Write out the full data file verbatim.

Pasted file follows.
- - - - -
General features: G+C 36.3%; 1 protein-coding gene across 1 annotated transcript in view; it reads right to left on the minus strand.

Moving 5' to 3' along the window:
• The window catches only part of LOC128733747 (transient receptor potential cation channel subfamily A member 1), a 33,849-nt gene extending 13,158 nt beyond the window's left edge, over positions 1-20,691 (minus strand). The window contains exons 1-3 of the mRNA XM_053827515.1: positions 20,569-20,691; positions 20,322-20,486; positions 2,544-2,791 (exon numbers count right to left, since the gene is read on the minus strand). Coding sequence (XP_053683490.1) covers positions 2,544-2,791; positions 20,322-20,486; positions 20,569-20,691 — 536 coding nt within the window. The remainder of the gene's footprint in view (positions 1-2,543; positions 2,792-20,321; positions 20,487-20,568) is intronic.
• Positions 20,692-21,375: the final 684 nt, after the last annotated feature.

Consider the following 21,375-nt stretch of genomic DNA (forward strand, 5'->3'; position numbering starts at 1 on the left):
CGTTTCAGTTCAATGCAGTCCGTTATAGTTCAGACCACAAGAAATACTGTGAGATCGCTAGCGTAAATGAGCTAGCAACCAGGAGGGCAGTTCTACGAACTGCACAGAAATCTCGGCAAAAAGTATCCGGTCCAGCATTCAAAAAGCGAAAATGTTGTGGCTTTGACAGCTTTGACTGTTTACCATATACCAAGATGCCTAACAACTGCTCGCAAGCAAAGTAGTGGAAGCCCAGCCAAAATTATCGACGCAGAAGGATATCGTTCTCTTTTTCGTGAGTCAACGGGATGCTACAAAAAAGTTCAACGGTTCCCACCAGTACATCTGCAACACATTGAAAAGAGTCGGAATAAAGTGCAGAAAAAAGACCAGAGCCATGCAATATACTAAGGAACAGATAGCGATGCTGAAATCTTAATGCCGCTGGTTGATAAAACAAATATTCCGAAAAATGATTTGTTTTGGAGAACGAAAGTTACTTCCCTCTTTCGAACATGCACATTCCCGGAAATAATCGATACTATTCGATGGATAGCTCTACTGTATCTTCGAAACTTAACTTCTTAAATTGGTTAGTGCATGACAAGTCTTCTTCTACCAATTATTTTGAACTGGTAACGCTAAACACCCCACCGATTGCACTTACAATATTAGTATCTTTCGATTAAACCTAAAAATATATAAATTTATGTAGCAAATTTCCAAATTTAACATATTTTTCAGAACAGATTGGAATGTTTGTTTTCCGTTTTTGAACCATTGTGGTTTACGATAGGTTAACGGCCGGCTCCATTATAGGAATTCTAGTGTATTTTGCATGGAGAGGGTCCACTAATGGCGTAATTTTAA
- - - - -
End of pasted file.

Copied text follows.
General features: G+C 36.3%; 1 protein-coding gene across 1 annotated transcript in view; it reads right to left on the minus strand.

Moving 5' to 3' along the window:
• The window catches only part of LOC128733747 (transient receptor potential cation channel subfamily A member 1), a 33,849-nt gene extending 13,158 nt beyond the window's left edge, over positions 1-20,691 (minus strand). The window contains exons 1-3 of the mRNA XM_053827515.1: positions 20,569-20,691; positions 20,322-20,486; positions 2,544-2,791 (exon numbers count right to left, since the gene is read on the minus strand). Coding sequence (XP_053683490.1) covers positions 2,544-2,791; positions 20,322-20,486; positions 20,569-20,691 — 536 coding nt within the window. The remainder of the gene's footprint in view (positions 1-2,543; positions 2,792-20,321; positions 20,487-20,568) is intronic.
• Positions 20,692-21,375: the final 684 nt, after the last annotated feature.

Consider the following 21,375-nt stretch of genomic DNA (forward strand, 5'->3'; position numbering starts at 1 on the left):
CGTTTCAGTTCAATGCAGTCCGTTATAGTTCAGACCACAAGAAATACTGTGAGATCGCTAGCGTAAATGAGCTAGCAACCAGGAGGGCAGTTCTACGAACTGCACAGAAATCTCGGCAAAAAGTATCCGGTCCAGCATTCAAAAAGCGAAAATGTTGTGGCTTTGACAGCTTTGACTGTTTACCATATACCAAGATGCCTAACAACTGCTCGCAAGCAAAGTAGTGGAAGCCCAGCCAAAATTATCGACGCAGAAGGATATCGTTCTCTTTTTCGTGAGTCAACGGGATGCTACAAAAAAGTTCAACGGTTCCCACCAGTACATCTGCAACACATTGAAAAGAGTCGGAATAAAGTGCAGAAAAAAGACCAGAGCCATGCAATATACTAAGGAACAGATAGCGATGCTGAAATCTTAATGCCGCTGGTTGATAAAACAAATATTCCGAAAAATGATTTGTTTTGGAGAACGAAAGTTACTTCCCTCTTTCGAACATGCACATTCCCGGAAATAATCGATACTATTCGATGGATAGCTCTACTGTATCTTCGAAACTTAACTTCTTAAATTGGTTAGTGCATGACAAGTCTTCTTCTACCAATTATTTTGAACTGGTAACGCTAAACACCCCACCGATTGCACTTACAATATTAGTATCTTTCGATTAAACCTAAAAATATATAAATTTATGTAGCAAATTTCCAAATTTAACATATTTTTCAGAACAGATTGGAATGTTTGTTTTCCGTTTTTGAACCATTGTGGTTTACGATAGGTTAACGGCCGGCTCCATTATAGGAATTCTAGTGTATTTTGCATGGAGAGGGTCCACTAATGGCGTAATTTTAA